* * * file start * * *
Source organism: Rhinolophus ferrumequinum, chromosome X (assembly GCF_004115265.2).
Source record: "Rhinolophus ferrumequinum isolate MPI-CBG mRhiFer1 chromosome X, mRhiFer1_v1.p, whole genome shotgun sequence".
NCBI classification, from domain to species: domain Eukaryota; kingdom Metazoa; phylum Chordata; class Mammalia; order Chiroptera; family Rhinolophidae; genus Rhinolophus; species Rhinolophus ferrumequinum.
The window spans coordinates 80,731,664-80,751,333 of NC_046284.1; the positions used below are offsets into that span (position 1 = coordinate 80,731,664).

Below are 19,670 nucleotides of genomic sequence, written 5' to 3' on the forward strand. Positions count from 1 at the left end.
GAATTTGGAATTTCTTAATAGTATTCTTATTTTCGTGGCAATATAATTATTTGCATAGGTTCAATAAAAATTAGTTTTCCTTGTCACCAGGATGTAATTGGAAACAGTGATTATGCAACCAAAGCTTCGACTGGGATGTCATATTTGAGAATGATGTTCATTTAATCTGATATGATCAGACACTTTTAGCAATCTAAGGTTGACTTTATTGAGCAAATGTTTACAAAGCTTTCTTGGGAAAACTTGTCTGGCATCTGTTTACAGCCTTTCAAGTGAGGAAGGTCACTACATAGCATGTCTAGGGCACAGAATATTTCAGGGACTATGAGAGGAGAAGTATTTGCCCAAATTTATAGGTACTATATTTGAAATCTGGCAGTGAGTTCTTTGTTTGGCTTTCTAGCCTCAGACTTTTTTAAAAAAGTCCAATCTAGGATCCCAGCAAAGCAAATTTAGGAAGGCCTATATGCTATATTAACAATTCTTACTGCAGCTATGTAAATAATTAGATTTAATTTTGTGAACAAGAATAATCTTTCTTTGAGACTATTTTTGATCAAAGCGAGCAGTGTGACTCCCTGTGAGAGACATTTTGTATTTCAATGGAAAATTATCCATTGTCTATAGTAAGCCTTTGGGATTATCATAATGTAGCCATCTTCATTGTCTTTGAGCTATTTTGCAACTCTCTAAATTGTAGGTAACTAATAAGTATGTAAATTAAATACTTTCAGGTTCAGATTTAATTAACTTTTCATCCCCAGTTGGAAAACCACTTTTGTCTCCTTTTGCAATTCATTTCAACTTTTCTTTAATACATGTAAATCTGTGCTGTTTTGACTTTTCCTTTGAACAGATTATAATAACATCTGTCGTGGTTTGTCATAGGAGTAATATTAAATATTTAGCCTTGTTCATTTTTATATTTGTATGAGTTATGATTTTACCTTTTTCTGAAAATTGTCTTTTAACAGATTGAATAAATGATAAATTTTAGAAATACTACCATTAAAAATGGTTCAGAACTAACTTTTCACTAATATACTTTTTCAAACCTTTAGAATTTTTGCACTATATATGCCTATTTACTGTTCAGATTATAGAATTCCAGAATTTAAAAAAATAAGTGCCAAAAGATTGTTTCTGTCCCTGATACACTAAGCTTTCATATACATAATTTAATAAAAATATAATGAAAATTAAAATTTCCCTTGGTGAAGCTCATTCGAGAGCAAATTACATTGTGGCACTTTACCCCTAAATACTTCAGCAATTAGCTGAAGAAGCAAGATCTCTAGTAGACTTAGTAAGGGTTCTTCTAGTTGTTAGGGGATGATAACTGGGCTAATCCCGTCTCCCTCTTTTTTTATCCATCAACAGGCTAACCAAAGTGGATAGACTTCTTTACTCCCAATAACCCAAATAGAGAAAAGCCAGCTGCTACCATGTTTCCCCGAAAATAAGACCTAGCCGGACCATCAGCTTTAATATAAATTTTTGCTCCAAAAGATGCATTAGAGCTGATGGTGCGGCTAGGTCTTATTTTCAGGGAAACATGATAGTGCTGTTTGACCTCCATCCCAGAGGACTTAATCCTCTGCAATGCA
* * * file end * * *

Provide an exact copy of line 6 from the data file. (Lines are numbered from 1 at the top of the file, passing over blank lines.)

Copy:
GAATTTGGAATTTCTTAATAGTATTCTTATTTTCGTGGCAATATAATTATTTGCATAGGTTCAATAAAAATTAGTTTTCCTTGTCACCAGGATGTAATTGGAAACAGTGATTATGCAACCAAAGCTTCGACTGGGATGTCATATTTGAGAATGATGTTCATTTAATCTGATATGATCAGACACTTTTAGCAATCTAAGGTTGACTTTATTGAGCAAATGTTTACAAAGCTTTCTTGGGAAAACTTGTCTGGCATCTGTTTACAGCCTTTCAAGTGAGGAAGGTCACTACATAGCATGTCTAGGGCACAGAATATTTCAGGGACTATGAGAGGAGAAGTATTTGCCCAAATTTATAGGTACTATATTTGAAATCTGGCAGTGAGTTCTTTGTTTGGCTTTCTAGCCTCAGACTTTTTTAAAAAAGTCCAATCTAGGATCCCAGCAAAGCAAATTTAGGAAGGCCTATATGCTATATTAACAATTCTTACTGCAGCTATGTAAATAATTAGATTTAATTTTGTGAACAAGAATAATCTTTCTTTGAGACTATTTTTGATCAAAGCGAGCAGTGTGACTCCCTGTGAGAGACATTTTGTATTTCAATGGAAAATTATCCATTGTCTATAGTAAGCCTTTGGGATTATCATAATGTAGCCATCTTCATTGTCTTTGAGCTATTTTGCAACTCTCTAAATTGTAGGTAACTAATAAGTATGTAAATTAAATACTTTCAGGTTCAGATTTAATTAACTTTTCATCCCCAGTTGGAAAACCACTTTTGTCTCCTTTTGCAATTCATTTCAACTTTTCTTTAATACATGTAAATCTGTGCTGTTTTGACTTTTCCTTTGAACAGATTATAATAACATCTGTCGTGGTTTGTCATAGGAGTAATATTAAATATTTAGCCTTGTTCATTTTTATATTTGTATGAGTTATGATTTTACCTTTTTCTGAAAATTGTCTTTTAACAGATTGAATAAATGATAAATTTTAGAAATACTACCATTAAAAATGGTTCAGAACTAACTTTTCACTAATATACTTTTTCAAACCTTTAGAATTTTTGCACTATATATGCCTATTTACTGTTCAGATTATAGAATTCCAGAATTTAAAAAAATAAGTGCCAAAAGATTGTTTCTGTCCCTGATACACTAAGCTTTCATATACATAATTTAATAAAAATATAATGAAAATTAAAATTTCCCTTGGTGAAGCTCATTCGAGAGCAAATTACATTGTGGCACTTTACCCCTAAATACTTCAGCAATTAGCTGAAGAAGCAAGATCTCTAGTAGACTTAGTAAGGGTTCTTCTAGTTGTTAGGGGATGATAACTGGGCTAATCCCGTCTCCCTCTTTTTTTATCCATCAACAGGCTAACCAAAGTGGATAGACTTCTTTACTCCCAATAACCCAAATAGAGAAAAGCCAGCTGCTACCATGTTTCCCCGAAAATAAGACCTAGCCGGACCATCAGCTTTAATATAAATTTTTGCTCCAAAAGATGCATTAGAGCTGATGGTGCGGCTAGGTCTTATTTTCAGGGAAACATGATAGTGCTGTTTGACCTCCATCCCAGAGGACTTAATCCTCTGCAATGCA